Two years after Snowden: the state of surveillance in Canada

Friday, June 05, 2015
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Friday, June 5, 2015

By Sam Pinto June 5 marks the two-year anniversary of the first media leak of classified government documents from former NSA contractor Edward Snowden. The leaks have provided invaluable insight into the secretive world of government surveillance, including a hint of its broad scope in Canada. The revelations from the Snowden leaks since June 2013 have raised significant concerns and had a major impact on how the public views digital privacy, democratic governance and freedom of expression, and these debates will continue as new documents are brought to light. To enable a better understanding of state surveillance programs in the Five Eyes countries (Canada, U.S.A., U.K., Australia and New Zealand), CJFE launched the Snowden Archive, a complete collection of all leaked documents from Edward Snowden. This indexed and fully searchable tool offers access to citizens, researchers and journalists to these important documents, contributing to a greater appreciation of the intimate reach and profound implications of global surveillance practices.

Two years after the leaks began, the state of surveillance and privacy in Canada is grim

    • 1. In a live interview with CJFE, Snowden stated, “Canadian intelligence has one of the weakest oversight frameworks out of any Western intelligence agency in the world.” Intelligence agencies such as the CSE lack independent or parliamentary oversight, and almost no accountability measures are currently in place to ensure that these agencies are conducting their work within the boundaries of the law and our constitutionally protected rights.
    • 2. A recent report by the Telecom Transparency Project revealed how poorly Canada's surveillance practices protect Canadians’ personal information due to a lack of transparency and accountability. Telecommunications companies fail to report on the frequency and extent of their surveillance, and the government has extremely weak oversight over the telecom companies to ensure that the privacy of Canadians is protected.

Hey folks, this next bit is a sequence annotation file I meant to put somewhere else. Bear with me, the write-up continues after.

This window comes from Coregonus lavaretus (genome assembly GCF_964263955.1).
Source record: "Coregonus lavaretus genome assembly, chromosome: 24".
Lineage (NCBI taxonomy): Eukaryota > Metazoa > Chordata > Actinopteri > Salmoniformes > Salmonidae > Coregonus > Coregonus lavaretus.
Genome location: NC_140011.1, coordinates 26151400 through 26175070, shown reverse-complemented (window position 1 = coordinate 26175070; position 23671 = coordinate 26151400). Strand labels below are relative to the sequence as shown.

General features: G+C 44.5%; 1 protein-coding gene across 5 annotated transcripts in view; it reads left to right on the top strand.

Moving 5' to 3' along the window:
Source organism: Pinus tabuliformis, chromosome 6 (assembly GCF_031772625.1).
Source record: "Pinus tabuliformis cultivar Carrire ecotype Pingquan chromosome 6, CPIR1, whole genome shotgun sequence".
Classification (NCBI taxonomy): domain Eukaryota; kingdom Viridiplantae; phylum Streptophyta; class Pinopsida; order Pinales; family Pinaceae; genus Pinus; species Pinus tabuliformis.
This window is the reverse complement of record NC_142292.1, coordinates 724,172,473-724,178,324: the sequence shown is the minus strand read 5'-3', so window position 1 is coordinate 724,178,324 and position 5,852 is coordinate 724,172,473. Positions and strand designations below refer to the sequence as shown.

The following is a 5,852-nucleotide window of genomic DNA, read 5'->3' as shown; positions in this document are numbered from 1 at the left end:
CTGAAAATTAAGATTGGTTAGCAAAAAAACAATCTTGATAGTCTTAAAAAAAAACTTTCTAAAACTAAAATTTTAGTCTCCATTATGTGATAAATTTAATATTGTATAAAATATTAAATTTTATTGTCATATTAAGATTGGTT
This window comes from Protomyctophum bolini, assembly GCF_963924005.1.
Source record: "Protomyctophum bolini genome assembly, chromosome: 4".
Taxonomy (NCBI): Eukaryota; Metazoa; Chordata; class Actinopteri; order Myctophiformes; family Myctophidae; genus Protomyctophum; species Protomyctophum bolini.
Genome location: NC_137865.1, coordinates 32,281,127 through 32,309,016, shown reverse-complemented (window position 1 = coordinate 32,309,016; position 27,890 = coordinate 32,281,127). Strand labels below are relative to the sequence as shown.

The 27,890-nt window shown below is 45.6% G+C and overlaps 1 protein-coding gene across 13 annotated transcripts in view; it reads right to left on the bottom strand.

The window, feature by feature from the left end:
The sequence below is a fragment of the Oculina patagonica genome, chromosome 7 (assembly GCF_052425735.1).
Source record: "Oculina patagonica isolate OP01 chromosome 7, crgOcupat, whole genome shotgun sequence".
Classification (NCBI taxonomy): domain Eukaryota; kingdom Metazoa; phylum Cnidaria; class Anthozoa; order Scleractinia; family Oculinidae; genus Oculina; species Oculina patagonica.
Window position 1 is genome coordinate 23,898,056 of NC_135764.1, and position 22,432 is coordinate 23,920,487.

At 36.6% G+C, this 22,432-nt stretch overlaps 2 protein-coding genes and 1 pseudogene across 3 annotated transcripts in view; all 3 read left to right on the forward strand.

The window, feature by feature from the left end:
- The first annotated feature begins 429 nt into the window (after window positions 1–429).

• 3. With the tabling of Bill C-51, the Canadian government will dramatically increase its ability to survey and censor Canadians. Edward Snowden has called Bill C-51 "an emulation of the American Patriot Act.” Such blanket surveillance policies, David Christopher of OpenMedia asserts, could cause the degradation of freedom of expression.
    • 4. On International Data Privacy Day (January 28, 2015), it was revealed that Canada’s Communications Securities Establishment has been running Levitation, a surveillance program that monitors documents being uploaded and downloaded on file-sharing websites. Despite a mandate to not target the communications of Canadians, the mass collection of data has swept up private online activities from Canadian IP addresses.

Canadians are now standing up for their rights to privacy and free expression

  • 1. The Snowden Archive, launched in March 2015, is the first complete collection of all the published documents leaked by Edward Snowden from June 2013 to today. The archive opens these documents to the public to allow citizens and researchers to further investigate the surveillance infrastructures that exist around the world and the effects they have on our rights. While many of the estimated 50,000 documents that Snowden turned over to journalists may never be published, the Snowden Archive continues to add documents as they are released.
  • 2. Canadians are deeply concerned about the government's online surveillance practices. In Canada's Privacy Plan by OpenMedia, crowdsourced data found that Canadians are not satisfied with the current government surveillance laws, and want to see drastic policy changes to address Canada’s privacy deficit and ensure the safety of their personal information.
  • 3. Since the revelations from the Snowden leaks, there has been a better understanding and stronger push for the use of encryption programs to limit the intrusion of intelligence agencies into the lives of citizens. New software and mobile apps allow for the new level of security Canadians demand when communicating by text, email and phone.
  • 4. CJFE’s annual poll shows that Canadians are better aware of surveillance and privacy issues, and they are demanding more government openness and oversight to secretive surveillance practices. They are also concerned about the widespread tracking of Canadian cellphone metadata. 2015 marks the year that Canadians took notice and stood up to protect their rights to privacy and free expression.

PROTECT YOUR PRIVACY: WHAT YOU CAN DO

 


Sam Pinto is CJFE’s Outreach and Communications Assistant. Follow him on Twitter @SamPinto94.

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